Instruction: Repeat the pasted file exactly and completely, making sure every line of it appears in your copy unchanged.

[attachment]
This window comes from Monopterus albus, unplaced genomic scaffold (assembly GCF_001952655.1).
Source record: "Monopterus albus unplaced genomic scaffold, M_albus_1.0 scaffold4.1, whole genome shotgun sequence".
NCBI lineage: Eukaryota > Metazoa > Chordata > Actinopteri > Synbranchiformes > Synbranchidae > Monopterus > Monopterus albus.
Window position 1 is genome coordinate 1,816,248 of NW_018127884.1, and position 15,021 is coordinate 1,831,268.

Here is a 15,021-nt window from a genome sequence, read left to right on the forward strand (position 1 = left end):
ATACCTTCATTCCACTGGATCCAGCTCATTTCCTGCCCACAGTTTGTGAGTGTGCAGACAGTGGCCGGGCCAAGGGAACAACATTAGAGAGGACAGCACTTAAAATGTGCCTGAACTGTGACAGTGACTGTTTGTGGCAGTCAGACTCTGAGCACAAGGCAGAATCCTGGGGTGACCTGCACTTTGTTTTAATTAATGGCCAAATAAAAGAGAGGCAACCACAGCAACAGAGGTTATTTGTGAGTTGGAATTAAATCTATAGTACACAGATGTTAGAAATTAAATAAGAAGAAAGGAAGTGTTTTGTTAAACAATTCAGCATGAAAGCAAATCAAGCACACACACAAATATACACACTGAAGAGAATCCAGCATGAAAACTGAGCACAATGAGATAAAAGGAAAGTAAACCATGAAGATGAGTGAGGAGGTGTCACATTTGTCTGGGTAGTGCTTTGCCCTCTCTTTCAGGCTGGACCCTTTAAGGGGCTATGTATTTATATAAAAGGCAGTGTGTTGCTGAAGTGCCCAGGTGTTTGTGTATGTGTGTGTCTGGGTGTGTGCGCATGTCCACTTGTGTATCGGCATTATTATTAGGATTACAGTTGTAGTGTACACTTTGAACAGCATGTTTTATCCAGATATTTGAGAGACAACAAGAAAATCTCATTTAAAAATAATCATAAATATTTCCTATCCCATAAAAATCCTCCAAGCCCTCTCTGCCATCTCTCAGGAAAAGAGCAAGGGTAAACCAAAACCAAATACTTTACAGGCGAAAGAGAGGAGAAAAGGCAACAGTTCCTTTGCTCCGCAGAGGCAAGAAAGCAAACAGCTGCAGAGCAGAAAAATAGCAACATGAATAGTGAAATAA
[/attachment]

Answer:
This window comes from Monopterus albus, unplaced genomic scaffold (assembly GCF_001952655.1).
Source record: "Monopterus albus unplaced genomic scaffold, M_albus_1.0 scaffold4.1, whole genome shotgun sequence".
NCBI lineage: Eukaryota > Metazoa > Chordata > Actinopteri > Synbranchiformes > Synbranchidae > Monopterus > Monopterus albus.
Window position 1 is genome coordinate 1,816,248 of NW_018127884.1, and position 15,021 is coordinate 1,831,268.

Here is a 15,021-nt window from a genome sequence, read left to right on the forward strand (position 1 = left end):
ATACCTTCATTCCACTGGATCCAGCTCATTTCCTGCCCACAGTTTGTGAGTGTGCAGACAGTGGCCGGGCCAAGGGAACAACATTAGAGAGGACAGCACTTAAAATGTGCCTGAACTGTGACAGTGACTGTTTGTGGCAGTCAGACTCTGAGCACAAGGCAGAATCCTGGGGTGACCTGCACTTTGTTTTAATTAATGGCCAAATAAAAGAGAGGCAACCACAGCAACAGAGGTTATTTGTGAGTTGGAATTAAATCTATAGTACACAGATGTTAGAAATTAAATAAGAAGAAAGGAAGTGTTTTGTTAAACAATTCAGCATGAAAGCAAATCAAGCACACACACAAATATACACACTGAAGAGAATCCAGCATGAAAACTGAGCACAATGAGATAAAAGGAAAGTAAACCATGAAGATGAGTGAGGAGGTGTCACATTTGTCTGGGTAGTGCTTTGCCCTCTCTTTCAGGCTGGACCCTTTAAGGGGCTATGTATTTATATAAAAGGCAGTGTGTTGCTGAAGTGCCCAGGTGTTTGTGTATGTGTGTGTCTGGGTGTGTGCGCATGTCCACTTGTGTATCGGCATTATTATTAGGATTACAGTTGTAGTGTACACTTTGAACAGCATGTTTTATCCAGATATTTGAGAGACAACAAGAAAATCTCATTTAAAAATAATCATAAATATTTCCTATCCCATAAAAATCCTCCAAGCCCTCTCTGCCATCTCTCAGGAAAAGAGCAAGGGTAAACCAAAACCAAATACTTTACAGGCGAAAGAGAGGAGAAAAGGCAACAGTTCCTTTGCTCCGCAGAGGCAAGAAAGCAAACAGCTGCAGAGCAGAAAAATAGCAACATGAATAGTGAAATAA